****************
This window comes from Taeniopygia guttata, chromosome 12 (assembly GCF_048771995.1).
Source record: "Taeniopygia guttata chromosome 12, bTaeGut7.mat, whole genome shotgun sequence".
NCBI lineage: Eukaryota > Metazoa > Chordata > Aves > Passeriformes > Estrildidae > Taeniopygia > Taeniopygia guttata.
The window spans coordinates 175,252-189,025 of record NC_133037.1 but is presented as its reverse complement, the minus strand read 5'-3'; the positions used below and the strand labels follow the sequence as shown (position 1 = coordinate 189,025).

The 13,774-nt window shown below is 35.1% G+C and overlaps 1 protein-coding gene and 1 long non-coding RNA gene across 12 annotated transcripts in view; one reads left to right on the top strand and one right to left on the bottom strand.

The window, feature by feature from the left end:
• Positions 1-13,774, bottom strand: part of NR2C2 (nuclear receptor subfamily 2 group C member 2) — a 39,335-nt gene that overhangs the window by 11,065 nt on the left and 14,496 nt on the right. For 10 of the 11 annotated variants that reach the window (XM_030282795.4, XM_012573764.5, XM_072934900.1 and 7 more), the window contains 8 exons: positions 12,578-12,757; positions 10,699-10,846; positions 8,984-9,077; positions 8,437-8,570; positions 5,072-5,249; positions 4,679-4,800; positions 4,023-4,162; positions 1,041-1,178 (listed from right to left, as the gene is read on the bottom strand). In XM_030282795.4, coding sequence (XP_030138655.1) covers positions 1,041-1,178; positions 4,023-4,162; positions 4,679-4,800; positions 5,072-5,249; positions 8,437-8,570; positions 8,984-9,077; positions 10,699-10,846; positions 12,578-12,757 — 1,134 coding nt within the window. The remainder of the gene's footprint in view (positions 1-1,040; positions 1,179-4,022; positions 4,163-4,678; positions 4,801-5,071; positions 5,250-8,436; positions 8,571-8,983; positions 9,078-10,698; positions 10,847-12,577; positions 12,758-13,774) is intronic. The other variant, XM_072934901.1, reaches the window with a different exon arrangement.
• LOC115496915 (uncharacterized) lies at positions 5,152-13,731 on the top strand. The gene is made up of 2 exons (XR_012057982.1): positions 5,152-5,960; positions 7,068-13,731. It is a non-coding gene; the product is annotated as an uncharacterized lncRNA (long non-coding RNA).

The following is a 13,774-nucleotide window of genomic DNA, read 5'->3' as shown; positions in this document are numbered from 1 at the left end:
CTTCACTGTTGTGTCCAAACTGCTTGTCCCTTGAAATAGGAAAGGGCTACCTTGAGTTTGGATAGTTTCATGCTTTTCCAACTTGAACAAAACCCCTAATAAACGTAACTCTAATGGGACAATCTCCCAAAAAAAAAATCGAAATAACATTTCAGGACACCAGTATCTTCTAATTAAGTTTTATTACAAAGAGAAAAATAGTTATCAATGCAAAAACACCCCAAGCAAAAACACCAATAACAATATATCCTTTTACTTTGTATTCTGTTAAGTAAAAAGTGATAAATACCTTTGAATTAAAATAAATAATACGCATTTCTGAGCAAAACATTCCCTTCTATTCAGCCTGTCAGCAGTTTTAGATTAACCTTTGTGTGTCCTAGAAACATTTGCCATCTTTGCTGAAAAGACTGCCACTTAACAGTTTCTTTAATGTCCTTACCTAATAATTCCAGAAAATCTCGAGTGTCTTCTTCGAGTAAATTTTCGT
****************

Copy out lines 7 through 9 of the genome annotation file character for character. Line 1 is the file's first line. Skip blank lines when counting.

• Positions 1-13,774, bottom strand: part of NR2C2 (nuclear receptor subfamily 2 group C member 2) — a 39,335-nt gene that overhangs the window by 11,065 nt on the left and 14,496 nt on the right. For 10 of the 11 annotated variants that reach the window (XM_030282795.4, XM_012573764.5, XM_072934900.1 and 7 more), the window contains 8 exons: positions 12,578-12,757; positions 10,699-10,846; positions 8,984-9,077; positions 8,437-8,570; positions 5,072-5,249; positions 4,679-4,800; positions 4,023-4,162; positions 1,041-1,178 (listed from right to left, as the gene is read on the bottom strand). In XM_030282795.4, coding sequence (XP_030138655.1) covers positions 1,041-1,178; positions 4,023-4,162; positions 4,679-4,800; positions 5,072-5,249; positions 8,437-8,570; positions 8,984-9,077; positions 10,699-10,846; positions 12,578-12,757 — 1,134 coding nt within the window. The remainder of the gene's footprint in view (positions 1-1,040; positions 1,179-4,022; positions 4,163-4,678; positions 4,801-5,071; positions 5,250-8,436; positions 8,571-8,983; positions 9,078-10,698; positions 10,847-12,577; positions 12,758-13,774) is intronic. The other variant, XM_072934901.1, reaches the window with a different exon arrangement.
• LOC115496915 (uncharacterized) lies at positions 5,152-13,731 on the top strand. The gene is made up of 2 exons (XR_012057982.1): positions 5,152-5,960; positions 7,068-13,731. It is a non-coding gene; the product is annotated as an uncharacterized lncRNA (long non-coding RNA).

The following is a 13,774-nucleotide window of genomic DNA, read 5'->3' as shown; positions in this document are numbered from 1 at the left end: